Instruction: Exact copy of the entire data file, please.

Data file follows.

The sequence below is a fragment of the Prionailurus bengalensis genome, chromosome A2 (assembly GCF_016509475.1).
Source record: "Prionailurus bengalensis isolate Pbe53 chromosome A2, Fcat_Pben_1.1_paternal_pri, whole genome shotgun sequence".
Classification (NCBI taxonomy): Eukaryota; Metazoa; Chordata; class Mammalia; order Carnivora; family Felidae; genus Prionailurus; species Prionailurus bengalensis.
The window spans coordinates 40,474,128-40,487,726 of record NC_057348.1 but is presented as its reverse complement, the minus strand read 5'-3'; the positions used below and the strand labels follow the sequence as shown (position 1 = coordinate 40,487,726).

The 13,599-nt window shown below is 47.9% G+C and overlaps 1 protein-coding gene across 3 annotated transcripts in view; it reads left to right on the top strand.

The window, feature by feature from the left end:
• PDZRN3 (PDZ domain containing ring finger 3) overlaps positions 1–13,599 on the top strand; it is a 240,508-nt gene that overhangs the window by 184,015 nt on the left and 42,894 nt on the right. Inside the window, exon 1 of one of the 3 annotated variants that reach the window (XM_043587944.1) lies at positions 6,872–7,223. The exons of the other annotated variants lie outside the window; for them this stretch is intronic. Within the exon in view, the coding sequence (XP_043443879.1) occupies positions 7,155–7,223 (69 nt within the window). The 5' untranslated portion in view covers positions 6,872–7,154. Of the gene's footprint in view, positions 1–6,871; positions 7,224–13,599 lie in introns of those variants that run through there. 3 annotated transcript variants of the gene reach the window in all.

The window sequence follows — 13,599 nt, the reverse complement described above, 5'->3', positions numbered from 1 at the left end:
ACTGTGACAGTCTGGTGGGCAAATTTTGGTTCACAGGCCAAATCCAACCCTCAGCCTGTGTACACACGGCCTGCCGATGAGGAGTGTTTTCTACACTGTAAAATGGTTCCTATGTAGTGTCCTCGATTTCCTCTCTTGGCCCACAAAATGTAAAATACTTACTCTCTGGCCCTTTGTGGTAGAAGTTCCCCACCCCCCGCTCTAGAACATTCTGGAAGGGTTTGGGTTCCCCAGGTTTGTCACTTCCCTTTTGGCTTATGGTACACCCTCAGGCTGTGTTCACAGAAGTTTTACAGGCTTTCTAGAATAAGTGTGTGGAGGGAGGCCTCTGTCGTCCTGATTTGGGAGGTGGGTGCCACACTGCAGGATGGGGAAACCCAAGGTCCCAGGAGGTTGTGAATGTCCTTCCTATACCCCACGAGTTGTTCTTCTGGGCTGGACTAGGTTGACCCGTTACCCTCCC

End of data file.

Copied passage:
The sequence below is a fragment of the Prionailurus bengalensis genome, chromosome A2 (assembly GCF_016509475.1).
Source record: "Prionailurus bengalensis isolate Pbe53 chromosome A2, Fcat_Pben_1.1_paternal_pri, whole genome shotgun sequence".
Classification (NCBI taxonomy): Eukaryota; Metazoa; Chordata; class Mammalia; order Carnivora; family Felidae; genus Prionailurus; species Prionailurus bengalensis.
The window spans coordinates 40,474,128-40,487,726 of record NC_057348.1 but is presented as its reverse complement, the minus strand read 5'-3'; the positions used below and the strand labels follow the sequence as shown (position 1 = coordinate 40,487,726).

The 13,599-nt window shown below is 47.9% G+C and overlaps 1 protein-coding gene across 3 annotated transcripts in view; it reads left to right on the top strand.

The window, feature by feature from the left end:
• PDZRN3 (PDZ domain containing ring finger 3) overlaps positions 1–13,599 on the top strand; it is a 240,508-nt gene that overhangs the window by 184,015 nt on the left and 42,894 nt on the right. Inside the window, exon 1 of one of the 3 annotated variants that reach the window (XM_043587944.1) lies at positions 6,872–7,223. The exons of the other annotated variants lie outside the window; for them this stretch is intronic. Within the exon in view, the coding sequence (XP_043443879.1) occupies positions 7,155–7,223 (69 nt within the window). The 5' untranslated portion in view covers positions 6,872–7,154. Of the gene's footprint in view, positions 1–6,871; positions 7,224–13,599 lie in introns of those variants that run through there. 3 annotated transcript variants of the gene reach the window in all.

The window sequence follows — 13,599 nt, the reverse complement described above, 5'->3', positions numbered from 1 at the left end:
ACTGTGACAGTCTGGTGGGCAAATTTTGGTTCACAGGCCAAATCCAACCCTCAGCCTGTGTACACACGGCCTGCCGATGAGGAGTGTTTTCTACACTGTAAAATGGTTCCTATGTAGTGTCCTCGATTTCCTCTCTTGGCCCACAAAATGTAAAATACTTACTCTCTGGCCCTTTGTGGTAGAAGTTCCCCACCCCCCGCTCTAGAACATTCTGGAAGGGTTTGGGTTCCCCAGGTTTGTCACTTCCCTTTTGGCTTATGGTACACCCTCAGGCTGTGTTCACAGAAGTTTTACAGGCTTTCTAGAATAAGTGTGTGGAGGGAGGCCTCTGTCGTCCTGATTTGGGAGGTGGGTGCCACACTGCAGGATGGGGAAACCCAAGGTCCCAGGAGGTTGTGAATGTCCTTCCTATACCCCACGAGTTGTTCTTCTGGGCTGGACTAGGTTGACCCGTTACCCTCCC